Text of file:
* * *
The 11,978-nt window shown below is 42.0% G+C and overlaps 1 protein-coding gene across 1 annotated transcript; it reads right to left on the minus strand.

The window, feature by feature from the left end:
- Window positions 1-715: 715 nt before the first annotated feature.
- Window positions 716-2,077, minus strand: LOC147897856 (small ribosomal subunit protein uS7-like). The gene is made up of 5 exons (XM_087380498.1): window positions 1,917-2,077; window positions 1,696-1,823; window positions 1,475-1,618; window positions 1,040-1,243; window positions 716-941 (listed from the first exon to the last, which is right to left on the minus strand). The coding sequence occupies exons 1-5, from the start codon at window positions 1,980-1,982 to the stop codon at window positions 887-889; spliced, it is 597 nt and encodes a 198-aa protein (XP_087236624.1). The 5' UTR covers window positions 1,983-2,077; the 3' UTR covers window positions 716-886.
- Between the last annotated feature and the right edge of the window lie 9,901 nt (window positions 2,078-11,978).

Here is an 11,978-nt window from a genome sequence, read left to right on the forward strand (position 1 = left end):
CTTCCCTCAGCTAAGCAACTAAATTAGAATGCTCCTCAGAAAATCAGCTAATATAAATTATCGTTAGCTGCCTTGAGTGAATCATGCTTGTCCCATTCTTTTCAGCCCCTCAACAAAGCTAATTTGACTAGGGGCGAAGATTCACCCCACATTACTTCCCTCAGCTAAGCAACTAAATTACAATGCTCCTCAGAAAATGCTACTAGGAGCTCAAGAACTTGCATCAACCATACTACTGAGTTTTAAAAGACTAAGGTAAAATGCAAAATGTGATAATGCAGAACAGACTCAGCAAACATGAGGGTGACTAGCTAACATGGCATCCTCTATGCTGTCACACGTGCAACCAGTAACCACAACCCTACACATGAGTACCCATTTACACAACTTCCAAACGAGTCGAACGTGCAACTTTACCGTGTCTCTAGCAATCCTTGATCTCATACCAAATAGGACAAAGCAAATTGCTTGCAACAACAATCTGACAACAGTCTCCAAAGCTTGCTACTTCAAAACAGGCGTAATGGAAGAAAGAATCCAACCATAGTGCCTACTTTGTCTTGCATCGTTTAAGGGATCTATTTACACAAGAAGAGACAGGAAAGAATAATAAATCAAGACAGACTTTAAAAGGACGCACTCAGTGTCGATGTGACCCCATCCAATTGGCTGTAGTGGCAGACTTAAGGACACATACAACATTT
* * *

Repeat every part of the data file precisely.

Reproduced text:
The 11,978-nt window shown below is 42.0% G+C and overlaps 1 protein-coding gene across 1 annotated transcript; it reads right to left on the minus strand.

The window, feature by feature from the left end:
- Window positions 1-715: 715 nt before the first annotated feature.
- Window positions 716-2,077, minus strand: LOC147897856 (small ribosomal subunit protein uS7-like). The gene is made up of 5 exons (XM_087380498.1): window positions 1,917-2,077; window positions 1,696-1,823; window positions 1,475-1,618; window positions 1,040-1,243; window positions 716-941 (listed from the first exon to the last, which is right to left on the minus strand). The coding sequence occupies exons 1-5, from the start codon at window positions 1,980-1,982 to the stop codon at window positions 887-889; spliced, it is 597 nt and encodes a 198-aa protein (XP_087236624.1). The 5' UTR covers window positions 1,983-2,077; the 3' UTR covers window positions 716-886.
- Between the last annotated feature and the right edge of the window lie 9,901 nt (window positions 2,078-11,978).

Here is an 11,978-nt window from a genome sequence, read left to right on the forward strand (position 1 = left end):
CTTCCCTCAGCTAAGCAACTAAATTAGAATGCTCCTCAGAAAATCAGCTAATATAAATTATCGTTAGCTGCCTTGAGTGAATCATGCTTGTCCCATTCTTTTCAGCCCCTCAACAAAGCTAATTTGACTAGGGGCGAAGATTCACCCCACATTACTTCCCTCAGCTAAGCAACTAAATTACAATGCTCCTCAGAAAATGCTACTAGGAGCTCAAGAACTTGCATCAACCATACTACTGAGTTTTAAAAGACTAAGGTAAAATGCAAAATGTGATAATGCAGAACAGACTCAGCAAACATGAGGGTGACTAGCTAACATGGCATCCTCTATGCTGTCACACGTGCAACCAGTAACCACAACCCTACACATGAGTACCCATTTACACAACTTCCAAACGAGTCGAACGTGCAACTTTACCGTGTCTCTAGCAATCCTTGATCTCATACCAAATAGGACAAAGCAAATTGCTTGCAACAACAATCTGACAACAGTCTCCAAAGCTTGCTACTTCAAAACAGGCGTAATGGAAGAAAGAATCCAACCATAGTGCCTACTTTGTCTTGCATCGTTTAAGGGATCTATTTACACAAGAAGAGACAGGAAAGAATAATAAATCAAGACAGACTTTAAAAGGACGCACTCAGTGTCGATGTGACCCCATCCAATTGGCTGTAGTGGCAGACTTAAGGACACATACAACATTT